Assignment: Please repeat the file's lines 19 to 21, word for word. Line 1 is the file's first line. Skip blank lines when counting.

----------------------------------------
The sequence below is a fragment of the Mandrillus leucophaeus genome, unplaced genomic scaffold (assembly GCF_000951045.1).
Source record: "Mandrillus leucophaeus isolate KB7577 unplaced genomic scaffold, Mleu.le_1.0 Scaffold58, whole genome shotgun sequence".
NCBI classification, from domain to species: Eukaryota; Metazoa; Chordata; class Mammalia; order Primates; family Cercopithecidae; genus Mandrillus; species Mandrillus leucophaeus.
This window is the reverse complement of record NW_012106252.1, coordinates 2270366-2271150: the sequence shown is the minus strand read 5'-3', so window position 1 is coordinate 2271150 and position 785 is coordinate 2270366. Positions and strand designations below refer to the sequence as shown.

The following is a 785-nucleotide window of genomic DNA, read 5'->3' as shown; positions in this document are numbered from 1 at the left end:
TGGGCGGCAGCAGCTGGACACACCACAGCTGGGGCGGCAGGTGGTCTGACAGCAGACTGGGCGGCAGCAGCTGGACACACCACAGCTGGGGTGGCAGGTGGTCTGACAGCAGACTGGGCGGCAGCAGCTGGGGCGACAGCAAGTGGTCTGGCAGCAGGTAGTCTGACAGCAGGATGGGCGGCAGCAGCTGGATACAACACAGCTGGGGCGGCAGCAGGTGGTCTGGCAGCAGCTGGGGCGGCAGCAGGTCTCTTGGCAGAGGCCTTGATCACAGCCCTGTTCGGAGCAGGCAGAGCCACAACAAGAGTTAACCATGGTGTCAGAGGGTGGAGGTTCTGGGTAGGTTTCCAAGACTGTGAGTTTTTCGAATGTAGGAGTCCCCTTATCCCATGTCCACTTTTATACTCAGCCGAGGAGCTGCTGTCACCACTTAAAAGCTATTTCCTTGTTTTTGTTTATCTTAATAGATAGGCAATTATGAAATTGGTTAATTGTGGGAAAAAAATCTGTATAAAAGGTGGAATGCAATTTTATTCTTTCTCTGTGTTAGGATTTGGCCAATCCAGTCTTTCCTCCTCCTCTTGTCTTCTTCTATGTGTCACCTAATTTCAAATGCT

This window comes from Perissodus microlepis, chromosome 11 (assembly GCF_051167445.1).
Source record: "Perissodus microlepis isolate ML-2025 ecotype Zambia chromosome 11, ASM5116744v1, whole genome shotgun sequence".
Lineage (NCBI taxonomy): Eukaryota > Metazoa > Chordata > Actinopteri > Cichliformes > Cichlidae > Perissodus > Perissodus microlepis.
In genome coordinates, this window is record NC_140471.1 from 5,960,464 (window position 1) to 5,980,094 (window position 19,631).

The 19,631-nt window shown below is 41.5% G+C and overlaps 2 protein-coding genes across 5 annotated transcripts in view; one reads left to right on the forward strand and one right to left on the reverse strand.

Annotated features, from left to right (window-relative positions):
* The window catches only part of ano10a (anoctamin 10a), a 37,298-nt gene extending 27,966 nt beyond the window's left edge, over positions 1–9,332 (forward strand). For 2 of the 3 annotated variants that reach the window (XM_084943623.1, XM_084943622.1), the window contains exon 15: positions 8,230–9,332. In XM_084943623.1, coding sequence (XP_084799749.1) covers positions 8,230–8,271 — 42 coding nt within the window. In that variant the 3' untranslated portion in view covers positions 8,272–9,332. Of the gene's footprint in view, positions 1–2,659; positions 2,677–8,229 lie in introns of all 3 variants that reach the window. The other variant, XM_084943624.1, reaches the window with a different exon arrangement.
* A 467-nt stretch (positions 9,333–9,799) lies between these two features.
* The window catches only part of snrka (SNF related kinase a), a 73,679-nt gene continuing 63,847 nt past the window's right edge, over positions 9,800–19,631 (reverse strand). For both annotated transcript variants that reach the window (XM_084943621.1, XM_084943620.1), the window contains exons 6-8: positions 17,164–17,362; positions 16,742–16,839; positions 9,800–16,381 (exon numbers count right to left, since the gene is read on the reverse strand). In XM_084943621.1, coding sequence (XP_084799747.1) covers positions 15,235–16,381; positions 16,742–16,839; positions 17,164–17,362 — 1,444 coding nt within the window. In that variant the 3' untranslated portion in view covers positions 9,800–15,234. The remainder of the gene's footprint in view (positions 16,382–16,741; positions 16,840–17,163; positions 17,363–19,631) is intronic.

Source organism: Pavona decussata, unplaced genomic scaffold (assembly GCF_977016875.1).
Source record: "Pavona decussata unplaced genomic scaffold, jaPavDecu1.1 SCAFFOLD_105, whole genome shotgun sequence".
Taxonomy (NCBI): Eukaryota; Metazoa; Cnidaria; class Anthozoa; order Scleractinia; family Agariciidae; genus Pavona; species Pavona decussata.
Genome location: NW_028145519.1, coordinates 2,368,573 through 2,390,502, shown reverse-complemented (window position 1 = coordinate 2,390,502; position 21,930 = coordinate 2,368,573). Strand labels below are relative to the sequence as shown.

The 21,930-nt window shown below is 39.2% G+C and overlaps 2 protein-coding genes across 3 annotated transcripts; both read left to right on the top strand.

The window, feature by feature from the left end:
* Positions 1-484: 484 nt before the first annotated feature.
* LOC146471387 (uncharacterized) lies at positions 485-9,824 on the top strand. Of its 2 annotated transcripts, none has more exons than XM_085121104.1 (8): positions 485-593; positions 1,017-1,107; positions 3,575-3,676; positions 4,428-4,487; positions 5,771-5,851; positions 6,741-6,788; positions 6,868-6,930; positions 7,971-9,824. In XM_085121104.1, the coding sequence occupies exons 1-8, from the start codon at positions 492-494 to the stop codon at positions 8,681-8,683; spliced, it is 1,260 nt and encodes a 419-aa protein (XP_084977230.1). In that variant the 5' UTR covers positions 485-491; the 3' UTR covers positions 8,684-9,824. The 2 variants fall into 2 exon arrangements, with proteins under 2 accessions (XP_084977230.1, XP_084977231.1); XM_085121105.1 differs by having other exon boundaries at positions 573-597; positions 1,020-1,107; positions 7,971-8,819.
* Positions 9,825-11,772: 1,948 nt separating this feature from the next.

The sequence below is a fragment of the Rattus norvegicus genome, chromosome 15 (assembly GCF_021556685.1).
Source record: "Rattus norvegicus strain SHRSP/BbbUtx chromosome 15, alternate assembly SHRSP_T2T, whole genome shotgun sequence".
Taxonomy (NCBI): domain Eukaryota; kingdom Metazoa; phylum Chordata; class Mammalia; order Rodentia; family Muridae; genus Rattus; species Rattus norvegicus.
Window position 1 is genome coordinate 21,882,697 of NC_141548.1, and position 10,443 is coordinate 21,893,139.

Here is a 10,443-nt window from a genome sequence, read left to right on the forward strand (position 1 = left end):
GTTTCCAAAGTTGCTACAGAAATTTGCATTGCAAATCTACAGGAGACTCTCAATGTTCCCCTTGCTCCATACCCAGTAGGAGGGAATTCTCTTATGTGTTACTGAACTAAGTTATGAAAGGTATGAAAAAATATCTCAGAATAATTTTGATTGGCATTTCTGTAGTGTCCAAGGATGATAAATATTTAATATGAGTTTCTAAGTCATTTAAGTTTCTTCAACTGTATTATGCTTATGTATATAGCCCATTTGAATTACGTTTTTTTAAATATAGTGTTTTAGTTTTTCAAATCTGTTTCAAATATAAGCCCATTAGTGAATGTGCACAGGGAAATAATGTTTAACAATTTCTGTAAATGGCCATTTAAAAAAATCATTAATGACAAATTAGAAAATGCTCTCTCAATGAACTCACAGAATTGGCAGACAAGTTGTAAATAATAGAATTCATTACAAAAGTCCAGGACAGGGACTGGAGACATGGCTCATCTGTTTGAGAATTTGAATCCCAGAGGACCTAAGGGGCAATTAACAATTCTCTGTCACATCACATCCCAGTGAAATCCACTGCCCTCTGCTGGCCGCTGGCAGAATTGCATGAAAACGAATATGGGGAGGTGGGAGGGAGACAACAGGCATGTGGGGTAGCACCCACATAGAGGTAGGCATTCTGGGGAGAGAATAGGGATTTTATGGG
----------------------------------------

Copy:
Genome location: NW_028145519.1, coordinates 2,368,573 through 2,390,502, shown reverse-complemented (window position 1 = coordinate 2,390,502; position 21,930 = coordinate 2,368,573). Strand labels below are relative to the sequence as shown.

The 21,930-nt window shown below is 39.2% G+C and overlaps 2 protein-coding genes across 3 annotated transcripts; both read left to right on the top strand.

The window, feature by feature from the left end: